Some flying animals use active sensing to perceive and avoid obstacles. Nocturnal mosquitoes exhibit a behavioral response to divert away from surfaces when vision is unavailable, indicating a short-range, mechanosensory collision-avoidance mechanism. We suggest that this behavior is mediated by perceiving modulations of their self-induced airflow patterns as they enter a ground or wall effect. We used computational fluid dynamics simulations of low-altitude and near-wall flights based on in vivo high-speed kinematic measurements to quantify changes in the self-generated pressure and velocity cues at the sensitive mechanosensory antennae. We validated the principle that encoding aerodynamic information can enable collision avoidance by developing a quadcopter with a sensory system inspired by the mosquito. Such low-power sensing systems have major potential for future use in safer rotorcraft control systems.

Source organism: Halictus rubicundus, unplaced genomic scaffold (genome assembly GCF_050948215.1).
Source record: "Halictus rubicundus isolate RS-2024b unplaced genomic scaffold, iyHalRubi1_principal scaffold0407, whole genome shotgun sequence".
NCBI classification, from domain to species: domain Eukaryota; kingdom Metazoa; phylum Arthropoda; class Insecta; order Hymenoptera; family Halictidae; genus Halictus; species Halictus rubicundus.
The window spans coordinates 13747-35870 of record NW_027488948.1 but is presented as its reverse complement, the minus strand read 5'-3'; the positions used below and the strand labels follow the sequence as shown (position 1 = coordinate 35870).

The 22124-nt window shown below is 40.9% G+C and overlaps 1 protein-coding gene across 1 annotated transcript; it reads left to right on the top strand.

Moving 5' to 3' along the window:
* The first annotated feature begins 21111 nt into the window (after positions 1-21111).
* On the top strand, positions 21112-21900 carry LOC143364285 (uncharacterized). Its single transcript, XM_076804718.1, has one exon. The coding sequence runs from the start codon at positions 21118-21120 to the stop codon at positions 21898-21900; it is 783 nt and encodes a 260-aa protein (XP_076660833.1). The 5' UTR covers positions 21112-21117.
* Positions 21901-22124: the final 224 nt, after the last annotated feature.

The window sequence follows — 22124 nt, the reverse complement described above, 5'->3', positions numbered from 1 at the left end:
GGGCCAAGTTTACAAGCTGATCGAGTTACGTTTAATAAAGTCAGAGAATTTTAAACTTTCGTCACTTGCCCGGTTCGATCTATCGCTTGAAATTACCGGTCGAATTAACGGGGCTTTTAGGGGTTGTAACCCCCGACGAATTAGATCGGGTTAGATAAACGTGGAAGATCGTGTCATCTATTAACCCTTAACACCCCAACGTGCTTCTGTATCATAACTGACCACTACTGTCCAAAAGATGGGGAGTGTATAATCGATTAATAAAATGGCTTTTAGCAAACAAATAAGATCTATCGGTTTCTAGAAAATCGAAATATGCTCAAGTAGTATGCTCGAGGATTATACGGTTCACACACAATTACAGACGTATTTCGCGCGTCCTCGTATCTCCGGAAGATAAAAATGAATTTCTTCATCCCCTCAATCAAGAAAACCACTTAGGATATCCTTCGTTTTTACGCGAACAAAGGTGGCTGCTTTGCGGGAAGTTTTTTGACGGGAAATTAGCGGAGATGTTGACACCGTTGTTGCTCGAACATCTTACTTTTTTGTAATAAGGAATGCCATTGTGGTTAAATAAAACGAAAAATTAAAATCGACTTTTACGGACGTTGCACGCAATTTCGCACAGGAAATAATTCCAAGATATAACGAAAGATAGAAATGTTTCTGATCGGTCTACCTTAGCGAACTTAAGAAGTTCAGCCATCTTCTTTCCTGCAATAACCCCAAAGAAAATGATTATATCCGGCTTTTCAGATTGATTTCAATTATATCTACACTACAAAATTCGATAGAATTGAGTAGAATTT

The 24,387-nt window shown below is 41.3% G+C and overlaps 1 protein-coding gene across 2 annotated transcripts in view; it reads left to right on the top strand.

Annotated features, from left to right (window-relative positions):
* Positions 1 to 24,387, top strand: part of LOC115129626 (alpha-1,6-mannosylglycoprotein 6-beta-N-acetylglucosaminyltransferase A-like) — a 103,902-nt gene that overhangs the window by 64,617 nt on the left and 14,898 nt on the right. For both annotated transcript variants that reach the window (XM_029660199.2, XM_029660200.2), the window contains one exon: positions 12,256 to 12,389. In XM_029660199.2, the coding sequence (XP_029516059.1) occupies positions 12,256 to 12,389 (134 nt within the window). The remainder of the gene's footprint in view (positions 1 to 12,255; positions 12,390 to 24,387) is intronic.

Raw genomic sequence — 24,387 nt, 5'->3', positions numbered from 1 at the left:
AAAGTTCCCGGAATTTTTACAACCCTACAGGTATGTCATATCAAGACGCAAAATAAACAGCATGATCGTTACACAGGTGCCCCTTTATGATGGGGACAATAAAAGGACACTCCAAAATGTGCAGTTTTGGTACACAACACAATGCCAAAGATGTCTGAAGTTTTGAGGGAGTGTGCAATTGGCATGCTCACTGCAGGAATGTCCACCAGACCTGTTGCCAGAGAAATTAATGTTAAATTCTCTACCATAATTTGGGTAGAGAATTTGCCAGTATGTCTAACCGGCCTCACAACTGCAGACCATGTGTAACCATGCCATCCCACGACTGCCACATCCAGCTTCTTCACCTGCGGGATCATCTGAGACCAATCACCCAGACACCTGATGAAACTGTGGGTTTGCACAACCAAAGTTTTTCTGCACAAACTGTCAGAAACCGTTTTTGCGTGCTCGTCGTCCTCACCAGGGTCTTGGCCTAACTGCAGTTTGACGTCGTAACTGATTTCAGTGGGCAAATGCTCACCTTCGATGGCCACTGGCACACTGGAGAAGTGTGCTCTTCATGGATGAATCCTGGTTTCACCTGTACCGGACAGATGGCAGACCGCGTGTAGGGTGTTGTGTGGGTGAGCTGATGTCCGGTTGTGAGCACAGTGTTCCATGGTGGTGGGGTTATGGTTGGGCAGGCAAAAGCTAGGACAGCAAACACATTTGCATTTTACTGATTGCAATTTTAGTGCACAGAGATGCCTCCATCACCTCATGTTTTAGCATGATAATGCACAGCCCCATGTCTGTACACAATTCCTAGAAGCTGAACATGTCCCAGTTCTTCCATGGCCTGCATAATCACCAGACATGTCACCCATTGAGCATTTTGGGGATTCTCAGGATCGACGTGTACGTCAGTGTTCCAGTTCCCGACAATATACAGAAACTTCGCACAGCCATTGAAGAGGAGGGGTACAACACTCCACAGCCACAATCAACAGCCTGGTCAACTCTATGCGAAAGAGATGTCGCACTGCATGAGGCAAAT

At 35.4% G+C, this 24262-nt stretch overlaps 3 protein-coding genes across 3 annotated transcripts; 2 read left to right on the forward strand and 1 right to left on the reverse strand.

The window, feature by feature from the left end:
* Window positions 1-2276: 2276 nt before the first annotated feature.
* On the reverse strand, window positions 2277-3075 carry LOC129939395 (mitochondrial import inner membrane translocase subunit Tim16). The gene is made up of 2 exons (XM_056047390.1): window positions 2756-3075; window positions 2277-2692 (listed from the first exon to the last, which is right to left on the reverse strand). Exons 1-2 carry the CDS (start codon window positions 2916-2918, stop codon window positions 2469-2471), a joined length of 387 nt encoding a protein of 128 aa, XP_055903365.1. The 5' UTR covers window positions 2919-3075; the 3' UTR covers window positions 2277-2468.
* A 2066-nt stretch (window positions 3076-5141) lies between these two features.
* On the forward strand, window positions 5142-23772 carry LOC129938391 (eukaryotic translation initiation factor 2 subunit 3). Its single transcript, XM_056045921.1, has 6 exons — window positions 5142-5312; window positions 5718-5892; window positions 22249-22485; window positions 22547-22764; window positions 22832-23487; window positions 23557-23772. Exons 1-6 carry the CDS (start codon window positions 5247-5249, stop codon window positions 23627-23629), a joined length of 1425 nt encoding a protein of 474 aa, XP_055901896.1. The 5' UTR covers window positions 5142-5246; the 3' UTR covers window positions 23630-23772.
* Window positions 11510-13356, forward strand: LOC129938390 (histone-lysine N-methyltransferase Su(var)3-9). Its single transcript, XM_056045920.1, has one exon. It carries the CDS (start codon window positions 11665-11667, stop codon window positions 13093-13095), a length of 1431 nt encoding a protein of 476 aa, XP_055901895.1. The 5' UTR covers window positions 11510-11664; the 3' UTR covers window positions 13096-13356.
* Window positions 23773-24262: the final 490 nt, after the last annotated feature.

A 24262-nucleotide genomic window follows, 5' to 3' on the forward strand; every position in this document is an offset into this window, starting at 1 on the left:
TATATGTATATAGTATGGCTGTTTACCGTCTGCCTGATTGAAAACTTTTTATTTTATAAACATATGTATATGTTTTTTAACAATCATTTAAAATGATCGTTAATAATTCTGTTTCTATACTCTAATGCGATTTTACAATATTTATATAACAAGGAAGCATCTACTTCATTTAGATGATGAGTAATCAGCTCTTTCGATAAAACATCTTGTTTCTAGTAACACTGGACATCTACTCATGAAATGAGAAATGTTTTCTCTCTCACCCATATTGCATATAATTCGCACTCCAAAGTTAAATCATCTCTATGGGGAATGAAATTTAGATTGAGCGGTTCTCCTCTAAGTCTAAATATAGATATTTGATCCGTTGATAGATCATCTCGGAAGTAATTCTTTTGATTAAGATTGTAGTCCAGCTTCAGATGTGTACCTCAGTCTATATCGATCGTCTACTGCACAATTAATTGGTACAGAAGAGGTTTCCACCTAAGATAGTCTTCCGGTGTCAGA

Bibliographical note© 2020 The Authors, some rights reserved; exclusive licensee American Association for the Advancement of Science. No claim to original U.S. Government Works http://www.sciencemag.org/about/science-licenses-journal-article-reuse. This is an article distributed under the terms of the Science Journals Default License.This is the author’s version of the work. It is posted here by permission of the AAAS for personal use, not for redistribution. The definitive version was published in Science on 08 May 2020, volume 368, DOI: http://doi.org/10.1126/science.aaz9634
FingerprintDive into the research topics of 'Aerodynamic imaging by mosquitoes inspires a surface detector for autonomous flying vehicles'. Together they form a unique fingerprint.
- School of Applied Sciences - Professor of Neurobiology
- Centre for Stress and Age-Related Disease
- Sensory Neuroscience Research and Enterprise Group